The Program Development Branch evaluates and prioritizes potential reclamation sites for the Division of Abandoned Mine Lands (AML). The branch examines a site’s characteristics and its mining history to determine if it is eligible to be reclaimed by the AML program. Reclamation is the process of restoring a site to a safe and environmentally stable condition. A site’s eligibility is based in part on whether mining occurred at the site before 1982. If so, the site may be eligible for AML reclamation. AML employees look for public health and safety problems at the site, including water quality problems, landslides and open mine portals.
The severity of these problems helps determine the priority given to reclaiming the site. Once a site is found to be eligible for AML reclamation, the Program Development Branch prepares the paperwork needed to get approval from the federal Office of Surface Mining (OSM) to proceed with the work. The branch also does eligibility checks on sites reclaimed under the federal OSM’s Emergency Program.
The Design Branch provides engineering services and develops plans for the division’s reclamation projects. The Design Branch is responsible for determining the best way to restore sites being reclaimed by the AML. This involves surveying the site to define the problem areas, designing retaining walls or other retention techniques to stabilize landslides, prescribing ways to eliminate the effects of erosion offsite and planning for revegetation.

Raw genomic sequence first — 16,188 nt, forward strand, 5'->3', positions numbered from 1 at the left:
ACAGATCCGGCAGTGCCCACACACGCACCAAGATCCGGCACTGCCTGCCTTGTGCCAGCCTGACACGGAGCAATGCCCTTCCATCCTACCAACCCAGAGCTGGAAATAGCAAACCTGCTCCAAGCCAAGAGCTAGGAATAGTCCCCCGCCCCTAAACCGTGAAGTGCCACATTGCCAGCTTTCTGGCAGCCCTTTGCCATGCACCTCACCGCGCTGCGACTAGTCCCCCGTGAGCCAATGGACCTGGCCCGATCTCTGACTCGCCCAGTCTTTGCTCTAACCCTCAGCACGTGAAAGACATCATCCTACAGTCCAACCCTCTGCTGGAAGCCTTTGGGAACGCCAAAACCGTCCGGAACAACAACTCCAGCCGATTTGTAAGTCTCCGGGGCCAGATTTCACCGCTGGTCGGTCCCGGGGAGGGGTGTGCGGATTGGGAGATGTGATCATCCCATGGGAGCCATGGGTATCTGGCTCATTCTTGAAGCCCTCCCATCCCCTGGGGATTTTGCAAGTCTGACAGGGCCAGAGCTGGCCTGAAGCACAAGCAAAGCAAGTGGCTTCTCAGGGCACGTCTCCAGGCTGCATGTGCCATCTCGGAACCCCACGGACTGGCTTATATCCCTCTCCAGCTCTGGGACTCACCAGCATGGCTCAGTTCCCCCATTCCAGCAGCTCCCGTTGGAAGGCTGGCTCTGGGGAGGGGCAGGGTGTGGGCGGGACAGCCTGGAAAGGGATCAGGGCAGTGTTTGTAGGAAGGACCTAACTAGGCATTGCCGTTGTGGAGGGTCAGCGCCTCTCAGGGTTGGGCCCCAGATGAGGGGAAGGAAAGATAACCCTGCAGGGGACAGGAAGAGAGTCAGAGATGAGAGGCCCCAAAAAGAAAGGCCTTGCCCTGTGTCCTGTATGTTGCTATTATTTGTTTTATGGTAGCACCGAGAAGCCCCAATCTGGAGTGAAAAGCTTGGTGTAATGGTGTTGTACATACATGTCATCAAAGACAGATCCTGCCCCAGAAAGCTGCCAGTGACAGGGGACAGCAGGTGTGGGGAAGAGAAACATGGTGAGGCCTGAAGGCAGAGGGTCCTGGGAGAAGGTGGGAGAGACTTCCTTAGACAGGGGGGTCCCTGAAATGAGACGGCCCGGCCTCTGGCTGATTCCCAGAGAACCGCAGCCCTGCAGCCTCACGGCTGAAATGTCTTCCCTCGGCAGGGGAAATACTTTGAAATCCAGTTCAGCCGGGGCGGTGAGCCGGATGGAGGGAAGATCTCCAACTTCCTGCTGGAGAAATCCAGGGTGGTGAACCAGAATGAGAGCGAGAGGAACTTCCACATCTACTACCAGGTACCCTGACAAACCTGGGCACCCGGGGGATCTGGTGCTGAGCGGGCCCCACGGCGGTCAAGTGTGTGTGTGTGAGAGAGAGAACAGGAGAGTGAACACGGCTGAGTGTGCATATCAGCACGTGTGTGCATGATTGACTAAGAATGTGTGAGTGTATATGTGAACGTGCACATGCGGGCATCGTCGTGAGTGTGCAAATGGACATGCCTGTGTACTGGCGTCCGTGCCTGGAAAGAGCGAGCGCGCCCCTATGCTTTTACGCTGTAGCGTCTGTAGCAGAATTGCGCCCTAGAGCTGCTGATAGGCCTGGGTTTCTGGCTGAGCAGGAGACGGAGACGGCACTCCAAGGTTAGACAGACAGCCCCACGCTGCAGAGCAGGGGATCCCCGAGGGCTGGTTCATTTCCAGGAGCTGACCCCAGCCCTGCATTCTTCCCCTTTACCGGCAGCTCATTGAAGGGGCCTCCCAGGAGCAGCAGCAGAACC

The branch develops a set of construction drawings and technical specifications for each project, along with a cost estimate. The Finance and Administration Cabinet selects a contractor for each project through competitive bidding. Once a contract is awarded for a project, the division’s Construction Branch monitors the reclamation.
To view a list of projects out for bid:
Go to the Finance and Administration Cabinet Web page
Click on the eProcurement link.
Click on the eMARS Vendor Self Service link. To browse bid opportunities and view contract information you will need to become a registered vendor.
NOTE: View the Technical Specifications documents that the AML will begin to utilize as part of its contract documents. If you have comments or suggestions concerning these specifications, e-mail those comments to
The Construction Branch oversees the day-to-day construction activity on all AML reclamation projects in the state. Inspectors from the branch’s regional offices visit reclamation sites to make sure that work is proceeding according to the plan prepared by the Design Branch. These same inspectors are also the first AML employees to investigate newly reported AML problems. Regional offices are located in Madisonville, London and Prestonsburg. The Frankfort central office provides oversight and payment processing for the projects.
The Water Supply Program run by the AML extends waterlines into areas where drinking water has been contaminated by past coal mining. The projects begin with an application for assistance from a local government. The AML gives the local government funding to study the groundwater quality. The research will help determine if any existing water quality problems are the result of past mining. If past mining caused the problems, the area is eligible for assistance from the AML. In most cases, groundwater problems have several causes. In these cases, governments usually develop a water supply project using several funding sources; AML pays a portion of the cost based on the mining impacts found in the study.